Macbeth at Leeds Playhouse – review

A new production of Shakespeare’s tragedy premieres in Leeds

© Kirsten Mcternan

What can one say about a production of Macbeth that interpolates themes of pregnancy and miscarriage, plays tricks around the witches' involvement and cuts freely pretty much all the sober debate? Well, the most pertinent comment I heard in the interval was, "It's the name of the play that's wrong. If it wasn't called Macbeth, we'd all be saying how great it is."

And, to be fair to director Amy Leach, the essential storyline is untouched. We begin with a mighty drawbridge surrounded by a forest of iron, each of the iron trusses topped with a light that serves to punctuate the supernatural – for much of the play spotlights are the main means of illumination. The music is dramatic and edgy, brass and percussion. The witches gather to intercept Macbeth and Banquo – and the play is launched.

The first shock to the audience comes in the speaking which takes no account of iambic pentameter: in the first half, only the excellent Kammy Darweish (Duncan) and Jessica Baglow (Lady Macbeth) show any regard in this respect. Macbeth (Tachia Newall) and Banquo (Gabriel Paul) speak their lines as if they were prose and Macduff (Adam Bassett) communicates in British Sign Language, with Lennox acting as interpreter.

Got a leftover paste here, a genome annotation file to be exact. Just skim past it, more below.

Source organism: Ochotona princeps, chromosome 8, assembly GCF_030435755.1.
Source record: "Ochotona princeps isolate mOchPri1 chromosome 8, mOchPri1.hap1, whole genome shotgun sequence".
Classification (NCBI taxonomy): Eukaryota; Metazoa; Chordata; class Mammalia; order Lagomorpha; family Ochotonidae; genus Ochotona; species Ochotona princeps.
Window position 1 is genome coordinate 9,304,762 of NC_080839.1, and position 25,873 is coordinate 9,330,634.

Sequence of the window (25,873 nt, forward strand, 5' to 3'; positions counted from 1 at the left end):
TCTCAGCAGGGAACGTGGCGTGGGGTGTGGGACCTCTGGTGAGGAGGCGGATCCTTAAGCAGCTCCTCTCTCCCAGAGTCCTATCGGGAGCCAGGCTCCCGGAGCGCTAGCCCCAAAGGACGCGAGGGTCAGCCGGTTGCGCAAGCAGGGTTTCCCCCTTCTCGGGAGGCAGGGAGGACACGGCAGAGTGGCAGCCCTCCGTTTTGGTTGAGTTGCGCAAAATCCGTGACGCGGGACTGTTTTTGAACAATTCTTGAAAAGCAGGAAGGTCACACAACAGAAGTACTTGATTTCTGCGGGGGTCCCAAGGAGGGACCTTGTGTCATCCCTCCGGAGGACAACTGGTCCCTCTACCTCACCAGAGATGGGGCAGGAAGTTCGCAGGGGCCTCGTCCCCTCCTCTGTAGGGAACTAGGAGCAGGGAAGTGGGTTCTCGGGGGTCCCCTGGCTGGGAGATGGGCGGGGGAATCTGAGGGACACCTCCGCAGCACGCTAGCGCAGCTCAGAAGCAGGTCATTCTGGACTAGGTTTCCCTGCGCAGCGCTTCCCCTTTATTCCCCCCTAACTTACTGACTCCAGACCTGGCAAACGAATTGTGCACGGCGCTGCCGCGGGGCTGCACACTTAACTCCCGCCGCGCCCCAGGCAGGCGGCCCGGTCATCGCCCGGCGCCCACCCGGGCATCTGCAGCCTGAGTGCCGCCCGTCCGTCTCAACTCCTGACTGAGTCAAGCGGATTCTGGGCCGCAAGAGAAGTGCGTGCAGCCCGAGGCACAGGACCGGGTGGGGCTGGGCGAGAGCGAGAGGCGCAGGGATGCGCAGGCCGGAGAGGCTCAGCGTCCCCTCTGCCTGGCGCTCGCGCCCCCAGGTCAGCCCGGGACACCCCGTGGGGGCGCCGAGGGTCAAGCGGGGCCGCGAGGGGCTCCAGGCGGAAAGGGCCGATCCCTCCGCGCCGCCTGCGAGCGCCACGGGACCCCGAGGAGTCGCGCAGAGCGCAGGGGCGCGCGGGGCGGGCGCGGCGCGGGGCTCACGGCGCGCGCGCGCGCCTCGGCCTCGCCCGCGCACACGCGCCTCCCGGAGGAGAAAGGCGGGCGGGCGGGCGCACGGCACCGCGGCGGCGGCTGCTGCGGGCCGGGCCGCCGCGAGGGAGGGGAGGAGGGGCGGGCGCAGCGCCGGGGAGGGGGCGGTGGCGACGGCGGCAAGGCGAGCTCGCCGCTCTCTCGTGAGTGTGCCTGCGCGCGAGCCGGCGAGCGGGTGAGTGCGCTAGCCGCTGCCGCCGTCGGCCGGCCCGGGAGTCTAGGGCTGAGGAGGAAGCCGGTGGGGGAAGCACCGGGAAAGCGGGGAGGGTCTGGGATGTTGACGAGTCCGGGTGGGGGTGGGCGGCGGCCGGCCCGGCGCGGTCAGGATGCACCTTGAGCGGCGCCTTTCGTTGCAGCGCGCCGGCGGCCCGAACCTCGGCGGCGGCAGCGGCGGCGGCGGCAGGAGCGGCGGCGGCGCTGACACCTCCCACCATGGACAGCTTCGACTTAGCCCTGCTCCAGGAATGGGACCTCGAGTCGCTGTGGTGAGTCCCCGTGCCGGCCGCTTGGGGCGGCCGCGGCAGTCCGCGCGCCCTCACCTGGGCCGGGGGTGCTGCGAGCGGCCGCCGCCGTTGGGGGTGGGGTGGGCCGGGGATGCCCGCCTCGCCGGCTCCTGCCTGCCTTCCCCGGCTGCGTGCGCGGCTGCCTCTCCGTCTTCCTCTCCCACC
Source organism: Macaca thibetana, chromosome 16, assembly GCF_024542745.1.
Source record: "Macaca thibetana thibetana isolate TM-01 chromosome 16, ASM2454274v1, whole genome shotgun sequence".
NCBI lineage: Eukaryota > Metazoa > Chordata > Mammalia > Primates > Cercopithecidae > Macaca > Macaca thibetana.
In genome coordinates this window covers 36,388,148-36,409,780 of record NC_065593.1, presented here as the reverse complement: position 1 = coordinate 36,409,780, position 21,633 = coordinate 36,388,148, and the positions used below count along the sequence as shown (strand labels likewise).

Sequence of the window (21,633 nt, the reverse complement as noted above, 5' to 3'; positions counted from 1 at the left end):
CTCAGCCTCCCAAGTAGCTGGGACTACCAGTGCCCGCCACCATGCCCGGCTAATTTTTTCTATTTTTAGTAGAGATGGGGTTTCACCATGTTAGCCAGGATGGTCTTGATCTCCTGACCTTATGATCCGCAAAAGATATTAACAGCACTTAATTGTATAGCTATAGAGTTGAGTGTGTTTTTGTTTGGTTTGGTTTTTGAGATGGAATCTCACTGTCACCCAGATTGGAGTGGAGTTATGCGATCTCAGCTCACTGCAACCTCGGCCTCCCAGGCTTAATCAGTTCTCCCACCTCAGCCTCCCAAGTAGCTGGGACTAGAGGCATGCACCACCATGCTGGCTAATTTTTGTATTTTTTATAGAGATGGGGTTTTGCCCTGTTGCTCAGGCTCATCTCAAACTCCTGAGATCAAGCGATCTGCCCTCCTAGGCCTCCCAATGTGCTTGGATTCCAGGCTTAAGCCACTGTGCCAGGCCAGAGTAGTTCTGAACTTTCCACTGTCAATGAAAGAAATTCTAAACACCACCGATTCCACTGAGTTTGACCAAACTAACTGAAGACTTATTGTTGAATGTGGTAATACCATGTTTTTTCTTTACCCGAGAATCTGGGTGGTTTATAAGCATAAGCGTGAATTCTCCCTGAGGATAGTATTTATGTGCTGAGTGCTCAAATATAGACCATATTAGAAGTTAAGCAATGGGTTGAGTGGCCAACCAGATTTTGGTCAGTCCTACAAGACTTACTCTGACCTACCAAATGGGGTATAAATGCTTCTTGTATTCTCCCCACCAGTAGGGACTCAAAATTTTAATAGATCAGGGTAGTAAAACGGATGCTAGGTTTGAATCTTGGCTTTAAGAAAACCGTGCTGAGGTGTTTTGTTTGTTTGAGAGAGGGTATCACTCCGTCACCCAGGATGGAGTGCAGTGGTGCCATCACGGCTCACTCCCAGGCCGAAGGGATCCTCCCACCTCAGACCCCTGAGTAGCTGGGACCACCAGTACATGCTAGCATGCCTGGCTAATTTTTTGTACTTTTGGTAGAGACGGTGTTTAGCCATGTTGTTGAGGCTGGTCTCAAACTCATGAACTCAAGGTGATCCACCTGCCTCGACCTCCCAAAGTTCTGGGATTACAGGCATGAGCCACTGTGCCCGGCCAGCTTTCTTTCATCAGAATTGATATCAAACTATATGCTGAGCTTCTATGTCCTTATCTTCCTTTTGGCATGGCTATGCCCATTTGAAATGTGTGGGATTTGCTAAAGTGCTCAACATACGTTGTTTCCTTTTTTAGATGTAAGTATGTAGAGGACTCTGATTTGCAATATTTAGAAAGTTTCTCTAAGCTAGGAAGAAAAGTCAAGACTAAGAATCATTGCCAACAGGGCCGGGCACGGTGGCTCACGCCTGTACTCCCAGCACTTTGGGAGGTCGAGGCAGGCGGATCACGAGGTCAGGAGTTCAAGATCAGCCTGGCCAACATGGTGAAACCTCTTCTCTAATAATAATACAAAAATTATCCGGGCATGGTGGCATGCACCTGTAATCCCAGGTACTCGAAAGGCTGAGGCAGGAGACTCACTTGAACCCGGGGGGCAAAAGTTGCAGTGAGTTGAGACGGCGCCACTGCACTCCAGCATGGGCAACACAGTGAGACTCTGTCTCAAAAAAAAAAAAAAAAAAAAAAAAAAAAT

The first half ends with Macbeth and Lady Macbeth raised on high over their thanes, but in the second half, Leach's conception gradually takes hold, though still requiring wholesale cuts to bring it in at the two and a half hours including interval. Banquo's appearance at the royal feast is a fine moment, while the increasing power of Bassett's interpretation of Macduff begins to rivet our attention. But to create the time for his wounded-animal reaction to the news of his wife's death, it was necessary to butcher the England scene and his final confrontation with Macbeth.

Tachia Newall's titular turn finds drive in desperation in the second half and Jessica Baglow moves from cool queen through frantic hostess to wild-eyed suicide. Malcolm (Shahbaaz Khan), less obviously youthful than is common, registers with unusual authority. It would be inappropriate not to mention the exceptional quality of the two members of the Playhouse's Young Company who take the roles of Fleance and the Macduff child.

Reading associate director Benjamin Wilson's piece in the programme about feeling a second class audience member as a blind theatregoer convinced me of the wider need to involve audience members more fully in theatrical work. Now the question is, how does one reflect this in Shakespeare's text? Where does the line of authenticity lie, if exist at all? I don't know, but I do know that having startled me early on, this Macbeth finally hooked me as it always does.